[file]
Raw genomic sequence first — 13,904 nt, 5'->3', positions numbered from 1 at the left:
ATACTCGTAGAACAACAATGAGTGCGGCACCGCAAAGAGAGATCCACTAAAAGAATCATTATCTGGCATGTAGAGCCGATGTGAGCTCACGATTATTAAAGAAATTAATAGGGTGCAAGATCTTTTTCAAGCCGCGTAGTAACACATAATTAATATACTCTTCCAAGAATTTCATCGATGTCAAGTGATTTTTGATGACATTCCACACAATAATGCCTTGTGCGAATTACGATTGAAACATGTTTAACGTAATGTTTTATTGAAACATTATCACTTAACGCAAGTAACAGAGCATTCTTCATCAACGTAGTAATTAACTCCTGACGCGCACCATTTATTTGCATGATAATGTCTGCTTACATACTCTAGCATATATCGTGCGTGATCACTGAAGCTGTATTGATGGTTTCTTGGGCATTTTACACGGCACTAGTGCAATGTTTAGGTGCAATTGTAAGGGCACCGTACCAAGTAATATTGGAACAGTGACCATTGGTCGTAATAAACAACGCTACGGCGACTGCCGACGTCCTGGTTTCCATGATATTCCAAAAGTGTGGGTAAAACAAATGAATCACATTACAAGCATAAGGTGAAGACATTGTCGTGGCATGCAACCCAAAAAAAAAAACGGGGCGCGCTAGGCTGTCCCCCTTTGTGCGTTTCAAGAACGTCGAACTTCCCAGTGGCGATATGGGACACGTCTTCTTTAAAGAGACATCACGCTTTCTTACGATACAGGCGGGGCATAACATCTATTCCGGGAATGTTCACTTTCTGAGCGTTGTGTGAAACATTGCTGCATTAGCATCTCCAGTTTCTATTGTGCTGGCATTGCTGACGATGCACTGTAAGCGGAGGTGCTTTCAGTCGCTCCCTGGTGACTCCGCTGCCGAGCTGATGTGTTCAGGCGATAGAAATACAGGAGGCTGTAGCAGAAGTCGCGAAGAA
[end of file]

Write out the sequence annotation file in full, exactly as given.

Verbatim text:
Raw genomic sequence first — 13,904 nt, 5'->3', positions numbered from 1 at the left:
ATACTCGTAGAACAACAATGAGTGCGGCACCGCAAAGAGAGATCCACTAAAAGAATCATTATCTGGCATGTAGAGCCGATGTGAGCTCACGATTATTAAAGAAATTAATAGGGTGCAAGATCTTTTTCAAGCCGCGTAGTAACACATAATTAATATACTCTTCCAAGAATTTCATCGATGTCAAGTGATTTTTGATGACATTCCACACAATAATGCCTTGTGCGAATTACGATTGAAACATGTTTAACGTAATGTTTTATTGAAACATTATCACTTAACGCAAGTAACAGAGCATTCTTCATCAACGTAGTAATTAACTCCTGACGCGCACCATTTATTTGCATGATAATGTCTGCTTACATACTCTAGCATATATCGTGCGTGATCACTGAAGCTGTATTGATGGTTTCTTGGGCATTTTACACGGCACTAGTGCAATGTTTAGGTGCAATTGTAAGGGCACCGTACCAAGTAATATTGGAACAGTGACCATTGGTCGTAATAAACAACGCTACGGCGACTGCCGACGTCCTGGTTTCCATGATATTCCAAAAGTGTGGGTAAAACAAATGAATCACATTACAAGCATAAGGTGAAGACATTGTCGTGGCATGCAACCCAAAAAAAAAAACGGGGCGCGCTAGGCTGTCCCCCTTTGTGCGTTTCAAGAACGTCGAACTTCCCAGTGGCGATATGGGACACGTCTTCTTTAAAGAGACATCACGCTTTCTTACGATACAGGCGGGGCATAACATCTATTCCGGGAATGTTCACTTTCTGAGCGTTGTGTGAAACATTGCTGCATTAGCATCTCCAGTTTCTATTGTGCTGGCATTGCTGACGATGCACTGTAAGCGGAGGTGCTTTCAGTCGCTCCCTGGTGACTCCGCTGCCGAGCTGATGTGTTCAGGCGATAGAAATACAGGAGGCTGTAGCAGAAGTCGCGAAGAA